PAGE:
Opportunistic predators caught on CatchCam
Clyde fisherman Ian Wightman, who fishes for prawns on the Eilidh Anne GK 2, has been quoted previously in the pages of FN about the explosion in seal numbers in the Clyde. Seals following the vessel are now a routine part of his fishing day.
Even he, however, was shocked at the picture shown here, captured by the CatchCam camera he is using in his trawl as he experiments with the use of different lights to his net to further reduce bycatch.
“We’re used to seeing seals regularly entering the net now, to feed inside the trawl, but we moved the position of the camera recently, to look at fish behaviour in the codend and the best light patterns to use to improve our selectivity and avoid unwanted bycatch. We were astounded to see seals actually thumping the codend itself, in order to force through fish on which they would then feed.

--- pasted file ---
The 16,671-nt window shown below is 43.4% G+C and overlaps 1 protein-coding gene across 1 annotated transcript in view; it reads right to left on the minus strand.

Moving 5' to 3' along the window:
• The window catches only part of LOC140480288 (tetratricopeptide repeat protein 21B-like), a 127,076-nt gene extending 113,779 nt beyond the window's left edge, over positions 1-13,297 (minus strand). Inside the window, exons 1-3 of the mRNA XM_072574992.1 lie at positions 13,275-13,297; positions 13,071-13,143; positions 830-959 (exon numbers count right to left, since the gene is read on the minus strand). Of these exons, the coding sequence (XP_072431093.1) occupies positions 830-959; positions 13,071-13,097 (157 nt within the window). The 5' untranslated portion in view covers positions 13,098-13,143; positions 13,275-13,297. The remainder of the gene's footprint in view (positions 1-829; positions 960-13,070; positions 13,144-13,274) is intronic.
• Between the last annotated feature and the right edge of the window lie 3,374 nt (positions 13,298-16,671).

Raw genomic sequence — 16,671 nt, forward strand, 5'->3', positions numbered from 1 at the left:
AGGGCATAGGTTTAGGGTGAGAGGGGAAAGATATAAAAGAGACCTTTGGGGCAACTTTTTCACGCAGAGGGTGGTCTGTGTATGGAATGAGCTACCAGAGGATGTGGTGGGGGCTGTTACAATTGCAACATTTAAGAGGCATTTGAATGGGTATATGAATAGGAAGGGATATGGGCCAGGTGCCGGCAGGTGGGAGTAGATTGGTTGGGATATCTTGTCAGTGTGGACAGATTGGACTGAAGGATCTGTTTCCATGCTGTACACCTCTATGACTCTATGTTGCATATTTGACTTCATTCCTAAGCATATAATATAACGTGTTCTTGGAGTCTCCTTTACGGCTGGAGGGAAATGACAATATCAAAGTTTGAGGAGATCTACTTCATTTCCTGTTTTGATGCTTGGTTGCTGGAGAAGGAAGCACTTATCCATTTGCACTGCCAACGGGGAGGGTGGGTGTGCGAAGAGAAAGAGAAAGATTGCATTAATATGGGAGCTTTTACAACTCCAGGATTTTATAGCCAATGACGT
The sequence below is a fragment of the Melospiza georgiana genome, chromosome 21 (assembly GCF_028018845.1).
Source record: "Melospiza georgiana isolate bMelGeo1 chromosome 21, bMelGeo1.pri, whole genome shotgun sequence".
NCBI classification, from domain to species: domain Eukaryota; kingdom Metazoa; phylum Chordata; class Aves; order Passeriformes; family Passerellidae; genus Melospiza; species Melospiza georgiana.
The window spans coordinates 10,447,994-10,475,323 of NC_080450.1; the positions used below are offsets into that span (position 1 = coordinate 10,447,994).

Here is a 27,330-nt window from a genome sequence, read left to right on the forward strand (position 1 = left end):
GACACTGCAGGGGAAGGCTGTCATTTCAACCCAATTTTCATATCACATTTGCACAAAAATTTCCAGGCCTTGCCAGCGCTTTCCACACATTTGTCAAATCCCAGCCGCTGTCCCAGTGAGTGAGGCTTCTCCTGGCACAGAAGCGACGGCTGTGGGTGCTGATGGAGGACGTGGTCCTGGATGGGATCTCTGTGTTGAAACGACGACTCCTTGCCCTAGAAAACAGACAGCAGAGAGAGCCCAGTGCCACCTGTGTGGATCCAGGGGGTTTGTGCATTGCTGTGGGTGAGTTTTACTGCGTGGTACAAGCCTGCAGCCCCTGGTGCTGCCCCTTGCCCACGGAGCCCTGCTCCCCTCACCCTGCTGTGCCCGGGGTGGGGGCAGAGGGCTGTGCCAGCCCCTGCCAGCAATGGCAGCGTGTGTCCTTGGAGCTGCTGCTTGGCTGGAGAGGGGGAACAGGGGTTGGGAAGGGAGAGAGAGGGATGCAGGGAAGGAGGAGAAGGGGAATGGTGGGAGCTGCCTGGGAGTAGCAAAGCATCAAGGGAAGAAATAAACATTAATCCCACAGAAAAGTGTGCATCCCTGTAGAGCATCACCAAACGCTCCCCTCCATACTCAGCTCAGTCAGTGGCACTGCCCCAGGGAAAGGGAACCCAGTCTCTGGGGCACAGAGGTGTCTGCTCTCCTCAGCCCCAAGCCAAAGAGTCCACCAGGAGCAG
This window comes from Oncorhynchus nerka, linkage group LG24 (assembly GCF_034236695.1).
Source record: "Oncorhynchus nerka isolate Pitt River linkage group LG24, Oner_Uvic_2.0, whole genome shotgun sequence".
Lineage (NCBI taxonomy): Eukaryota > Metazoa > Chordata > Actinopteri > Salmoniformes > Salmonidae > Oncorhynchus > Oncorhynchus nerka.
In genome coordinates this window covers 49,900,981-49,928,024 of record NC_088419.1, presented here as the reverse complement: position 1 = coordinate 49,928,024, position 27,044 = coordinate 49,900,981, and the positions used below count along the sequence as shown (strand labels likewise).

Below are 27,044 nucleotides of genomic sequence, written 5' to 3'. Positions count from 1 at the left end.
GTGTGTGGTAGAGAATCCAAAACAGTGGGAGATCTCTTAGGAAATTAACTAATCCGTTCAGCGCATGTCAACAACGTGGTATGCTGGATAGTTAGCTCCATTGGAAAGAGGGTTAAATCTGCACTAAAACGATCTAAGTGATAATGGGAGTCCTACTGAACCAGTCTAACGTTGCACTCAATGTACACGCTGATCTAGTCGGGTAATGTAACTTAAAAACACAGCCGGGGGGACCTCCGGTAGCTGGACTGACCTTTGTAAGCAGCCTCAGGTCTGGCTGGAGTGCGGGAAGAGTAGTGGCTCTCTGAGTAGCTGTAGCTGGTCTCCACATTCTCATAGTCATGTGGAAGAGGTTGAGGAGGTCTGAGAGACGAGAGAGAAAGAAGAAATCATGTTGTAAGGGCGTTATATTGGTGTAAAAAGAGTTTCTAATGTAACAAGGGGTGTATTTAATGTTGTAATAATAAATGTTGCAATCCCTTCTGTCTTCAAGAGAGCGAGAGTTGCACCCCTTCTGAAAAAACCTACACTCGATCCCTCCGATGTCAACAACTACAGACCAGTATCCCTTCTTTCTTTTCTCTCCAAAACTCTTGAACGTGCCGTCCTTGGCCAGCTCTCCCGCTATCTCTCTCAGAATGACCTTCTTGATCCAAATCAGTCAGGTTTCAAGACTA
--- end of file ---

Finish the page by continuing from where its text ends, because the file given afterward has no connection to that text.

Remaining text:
“They are clearly habituated to this, and it’s not a reflection of the lights we are using – we’ve undertaken tows using red light only, which is invisible to the seals at the depths we are fishing at, but this activity, predating from outside the codend, is identical.”
Whilst the CatchCam has picked up multiple instances of seals entering a trawl during tows to feed, both on fish and on squid in the semi-pelagic nets used in the targeted fishery in the Moray Firth, this is the first time cameras have recorded seals attacking a codend in order to feed.
This story was taken from the latest issue of Fishing News. For more up-to-date and in-depth reports on the UK and Irish commercial fishing sector, subscribe to Fishing News here or buy the latest single issue for just £3.30 here.
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